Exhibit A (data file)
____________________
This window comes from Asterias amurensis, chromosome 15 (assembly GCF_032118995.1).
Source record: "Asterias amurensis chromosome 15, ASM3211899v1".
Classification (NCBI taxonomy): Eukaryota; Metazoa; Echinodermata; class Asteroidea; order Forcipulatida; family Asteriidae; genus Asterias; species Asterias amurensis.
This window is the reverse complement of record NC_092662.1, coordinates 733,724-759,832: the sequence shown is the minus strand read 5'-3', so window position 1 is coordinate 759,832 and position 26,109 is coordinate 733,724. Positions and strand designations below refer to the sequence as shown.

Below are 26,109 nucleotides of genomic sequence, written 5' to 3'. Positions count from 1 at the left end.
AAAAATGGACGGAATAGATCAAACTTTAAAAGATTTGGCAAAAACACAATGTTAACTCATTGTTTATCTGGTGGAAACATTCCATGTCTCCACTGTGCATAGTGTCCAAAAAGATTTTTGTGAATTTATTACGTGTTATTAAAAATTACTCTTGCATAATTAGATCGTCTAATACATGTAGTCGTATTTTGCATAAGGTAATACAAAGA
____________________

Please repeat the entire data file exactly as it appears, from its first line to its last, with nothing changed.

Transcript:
This window comes from Asterias amurensis, chromosome 15 (assembly GCF_032118995.1).
Source record: "Asterias amurensis chromosome 15, ASM3211899v1".
Classification (NCBI taxonomy): Eukaryota; Metazoa; Echinodermata; class Asteroidea; order Forcipulatida; family Asteriidae; genus Asterias; species Asterias amurensis.
This window is the reverse complement of record NC_092662.1, coordinates 733,724-759,832: the sequence shown is the minus strand read 5'-3', so window position 1 is coordinate 759,832 and position 26,109 is coordinate 733,724. Positions and strand designations below refer to the sequence as shown.

Below are 26,109 nucleotides of genomic sequence, written 5' to 3'. Positions count from 1 at the left end.
AAAAATGGACGGAATAGATCAAACTTTAAAAGATTTGGCAAAAACACAATGTTAACTCATTGTTTATCTGGTGGAAACATTCCATGTCTCCACTGTGCATAGTGTCCAAAAAGATTTTTGTGAATTTATTACGTGTTATTAAAAATTACTCTTGCATAATTAGATCGTCTAATACATGTAGTCGTATTTTGCATAAGGTAATACAAAGA